BRIAN LAMB: Barbara Lee, Chairman of the Black Caucus and the House of Representatives, what’s been your personal reaction to seeing an African-American in the White House?
BARBARA LEE, CHAIR, CONGRESSIONAL BLACK CAUCUS: I tell you, Brian, I knew it would happen one day. I believed it would happen. When I first met President Obama, this is when he was running for the Senate, then listening to him at the Democratic Party Convention; I told many people, I said, ”You know, one day he will be the President.” I didn’t know when. But I am excited, delighted and he is doing an unbelievable job.
LAMB: Go to next level, what does it mean – I know you say that you knew he would be there one day or somebody would be there one day, an African-American, but what does it – what do you think it means to the community?
LEE: Well, to the community, to the country and to the world, I think it means a major breakthrough in many, many ways and it is, as many have said, really transformative moment. I think what he has accomplished in his campaign and now as President has broken through many, many glass ceilings, many barriers, we have a long way to go. This was a quantum leap. I mean this was a major, major deal. And to see him as a President of the country, as a leader in the world is quite an amazing moment for all of us.
LAMB: Now you have been very visible about your one vote and lot of others, but one vote back in 2001 where you were the one of – the one out of 421 that voted to do what?
LEE: That was a terrible time. It was right after our country had been hit with horrific terrorist attacks. It was, I think, three days later a resolution came forward to authorize the use of force. And that resolution for me was so broad and so you know an open ended. It was a blank check, really. And what it did was it gave not only the previous administration, but any administration the authority to use force imperatively. It was not specific and again, it really authorized a President to wage war. Only Congress can declare war, our constitution dictates that. So, why would we grant authority to any administration to wage a war? The resolution, as I remember, it said the administration is authorized to use force against any nation, organization, individual; the administration deems connected to the horrific attacks on 9/11. And in retrospect, when you look at how that has been used, it set the stage for Iraq and must that repealed and who knows where we would go in terms of preemptive strikes. It was a dangerous resolution and I – I just couldn’t vote for that.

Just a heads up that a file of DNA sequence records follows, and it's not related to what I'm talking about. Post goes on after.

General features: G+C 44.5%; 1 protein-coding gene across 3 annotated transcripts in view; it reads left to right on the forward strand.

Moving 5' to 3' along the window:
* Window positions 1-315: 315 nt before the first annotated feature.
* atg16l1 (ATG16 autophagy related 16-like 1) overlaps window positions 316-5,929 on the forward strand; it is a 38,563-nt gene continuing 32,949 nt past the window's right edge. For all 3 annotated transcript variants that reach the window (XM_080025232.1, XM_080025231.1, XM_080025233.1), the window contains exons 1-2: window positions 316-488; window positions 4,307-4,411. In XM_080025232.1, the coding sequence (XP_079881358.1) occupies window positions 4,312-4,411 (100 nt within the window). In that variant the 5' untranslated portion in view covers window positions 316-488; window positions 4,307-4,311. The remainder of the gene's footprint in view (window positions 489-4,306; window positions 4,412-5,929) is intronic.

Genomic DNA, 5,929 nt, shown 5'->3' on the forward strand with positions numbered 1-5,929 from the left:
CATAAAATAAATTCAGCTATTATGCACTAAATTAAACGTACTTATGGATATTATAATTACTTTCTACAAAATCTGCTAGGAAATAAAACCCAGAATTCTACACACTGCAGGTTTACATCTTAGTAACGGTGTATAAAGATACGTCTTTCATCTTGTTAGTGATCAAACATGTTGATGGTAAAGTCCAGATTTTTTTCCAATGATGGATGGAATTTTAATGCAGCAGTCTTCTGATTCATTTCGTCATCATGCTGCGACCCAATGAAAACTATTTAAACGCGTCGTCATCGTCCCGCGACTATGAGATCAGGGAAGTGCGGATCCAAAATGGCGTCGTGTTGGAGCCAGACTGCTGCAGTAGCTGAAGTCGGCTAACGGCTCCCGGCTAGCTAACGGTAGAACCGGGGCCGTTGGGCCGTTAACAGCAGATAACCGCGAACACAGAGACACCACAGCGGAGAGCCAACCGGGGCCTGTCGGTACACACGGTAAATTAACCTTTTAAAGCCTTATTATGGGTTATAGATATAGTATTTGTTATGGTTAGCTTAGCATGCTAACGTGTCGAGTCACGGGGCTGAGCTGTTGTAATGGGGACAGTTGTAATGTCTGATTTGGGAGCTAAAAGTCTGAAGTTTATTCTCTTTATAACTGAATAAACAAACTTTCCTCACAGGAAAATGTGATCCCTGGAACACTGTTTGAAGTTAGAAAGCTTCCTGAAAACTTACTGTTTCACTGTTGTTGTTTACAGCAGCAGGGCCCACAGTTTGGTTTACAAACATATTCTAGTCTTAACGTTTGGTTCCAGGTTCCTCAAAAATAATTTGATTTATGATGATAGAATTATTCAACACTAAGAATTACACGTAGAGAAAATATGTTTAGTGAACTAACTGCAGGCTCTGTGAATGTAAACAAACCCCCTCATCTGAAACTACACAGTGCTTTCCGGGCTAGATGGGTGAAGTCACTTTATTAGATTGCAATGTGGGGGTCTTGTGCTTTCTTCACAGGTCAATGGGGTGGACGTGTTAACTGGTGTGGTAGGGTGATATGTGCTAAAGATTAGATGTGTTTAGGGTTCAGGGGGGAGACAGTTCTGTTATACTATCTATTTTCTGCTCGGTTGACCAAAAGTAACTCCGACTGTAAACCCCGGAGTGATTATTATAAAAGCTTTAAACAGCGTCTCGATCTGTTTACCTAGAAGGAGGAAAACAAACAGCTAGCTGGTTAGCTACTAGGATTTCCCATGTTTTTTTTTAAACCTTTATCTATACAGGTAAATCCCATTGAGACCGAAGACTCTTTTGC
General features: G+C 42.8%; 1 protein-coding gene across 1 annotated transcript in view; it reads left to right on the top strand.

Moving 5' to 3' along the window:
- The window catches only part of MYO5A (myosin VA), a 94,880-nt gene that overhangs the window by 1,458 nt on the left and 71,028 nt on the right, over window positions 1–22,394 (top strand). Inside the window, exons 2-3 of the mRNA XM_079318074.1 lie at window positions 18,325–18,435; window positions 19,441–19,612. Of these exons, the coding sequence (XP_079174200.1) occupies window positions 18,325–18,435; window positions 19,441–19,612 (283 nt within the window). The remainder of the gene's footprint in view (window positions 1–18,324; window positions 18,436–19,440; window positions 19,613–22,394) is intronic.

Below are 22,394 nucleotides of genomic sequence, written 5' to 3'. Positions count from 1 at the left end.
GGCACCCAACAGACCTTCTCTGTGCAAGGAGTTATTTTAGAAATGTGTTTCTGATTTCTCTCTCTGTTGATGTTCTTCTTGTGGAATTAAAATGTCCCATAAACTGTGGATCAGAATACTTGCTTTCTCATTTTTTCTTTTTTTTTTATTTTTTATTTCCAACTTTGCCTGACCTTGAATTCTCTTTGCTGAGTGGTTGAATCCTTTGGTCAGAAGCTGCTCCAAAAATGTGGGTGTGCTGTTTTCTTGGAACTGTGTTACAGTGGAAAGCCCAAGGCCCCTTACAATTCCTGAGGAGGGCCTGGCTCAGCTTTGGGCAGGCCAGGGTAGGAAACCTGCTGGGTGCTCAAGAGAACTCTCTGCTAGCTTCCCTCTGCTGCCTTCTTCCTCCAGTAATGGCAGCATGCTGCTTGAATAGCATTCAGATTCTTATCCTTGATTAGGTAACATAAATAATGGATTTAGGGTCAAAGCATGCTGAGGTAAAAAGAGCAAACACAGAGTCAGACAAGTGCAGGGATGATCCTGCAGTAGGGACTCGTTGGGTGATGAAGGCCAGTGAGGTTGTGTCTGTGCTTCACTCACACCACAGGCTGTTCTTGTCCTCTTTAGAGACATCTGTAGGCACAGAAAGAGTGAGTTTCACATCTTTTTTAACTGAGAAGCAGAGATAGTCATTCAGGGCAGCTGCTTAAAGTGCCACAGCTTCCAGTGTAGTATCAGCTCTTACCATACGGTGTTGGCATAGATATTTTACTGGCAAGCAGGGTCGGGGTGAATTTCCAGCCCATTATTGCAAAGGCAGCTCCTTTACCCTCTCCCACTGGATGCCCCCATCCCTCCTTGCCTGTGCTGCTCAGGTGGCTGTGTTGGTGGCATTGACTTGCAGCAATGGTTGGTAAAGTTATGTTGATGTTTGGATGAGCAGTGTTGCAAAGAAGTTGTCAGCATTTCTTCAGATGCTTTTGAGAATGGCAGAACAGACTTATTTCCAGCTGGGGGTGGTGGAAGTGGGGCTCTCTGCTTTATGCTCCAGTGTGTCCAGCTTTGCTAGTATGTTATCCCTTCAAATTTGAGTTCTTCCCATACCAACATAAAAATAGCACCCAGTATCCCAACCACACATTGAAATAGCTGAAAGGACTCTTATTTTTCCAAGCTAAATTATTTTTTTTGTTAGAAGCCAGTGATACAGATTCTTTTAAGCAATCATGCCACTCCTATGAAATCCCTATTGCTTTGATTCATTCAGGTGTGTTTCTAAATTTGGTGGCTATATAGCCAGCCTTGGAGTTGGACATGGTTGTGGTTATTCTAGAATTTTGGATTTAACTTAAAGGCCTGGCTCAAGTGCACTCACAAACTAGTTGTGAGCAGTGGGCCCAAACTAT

LAMB: Here is the video view on the floor right before the vote was cast.
How do you look, well, almost eight years later?
LEE: I tell you, I still feel the pain of that day; I still mourn the loss of so many lives. And I am so angry like everyone as it relates to Osama Bin Laden and Al-Qaeda and what took place. And in no way am I Pollyannaish about a terror – I mean we have to address a terror and terrorism in a real way. But we have to address it in a way that doesn’t create more war, more terror and more violence. And as I look back and I have to say during that time it was a very difficult time personally, for my office, my staff member, my former Chief of Staff, Sandre Swanson, his cousin Wanda Green was a flight attendant on 593. That morning I was sitting in the Capital, had to evacuate, we were in an early morning meeting with the administrative SPA.
So it was a very, very horrible time and I think that you know we have not first of all, found Osama Bin Laden. Afghanistan is you know back – the Taliban is back in Afghanistan, the poppy seeds are growing. You know so what has – have we done over the last five or six years? We have to redefine this Global War on Terror and really try to figure it out in a way that doesn’t create more violence. We have to seek global peace and security and determine the best strategies to do that.
LAMB: Did you know at the time you were going to be the only vote?
LEE: Well, I knew that many people were concerned about that resolution. We had discussed it in our Democratic Caucus meeting and we tried to make it a little bit better, less broad. But some – and when you look at the Congressional records, some said, in essence what I said, but you know that was a terrible time. And the – the horror of the moment was very overwhelming. And so, I wasn’t sure if I was going to be the only one or not, I thought maybe you know a couple of members might vote against it. But when I looked up and saw that one red vote, I must say it was quite a scary moment, but my friends tried to get me to change that vote in a very compassionate way. I mean they knew what that meant. But for me, that was a moment of truth. I think that everyone gets to that point in their life where they have to throw down on something they believe and then I firmly believed then as I believe now that that was not the proper resolution at that moment without any debate except for maybe a couple of hours without a rational response. And members of Congress are elected to lead. And I think in moments such as that and in times of national security threats, it takes more time, more debate, more rational thought to try to determine what the best possible strategies are so that we don’t end up in a quagmire and in more wars where we don’t need to be.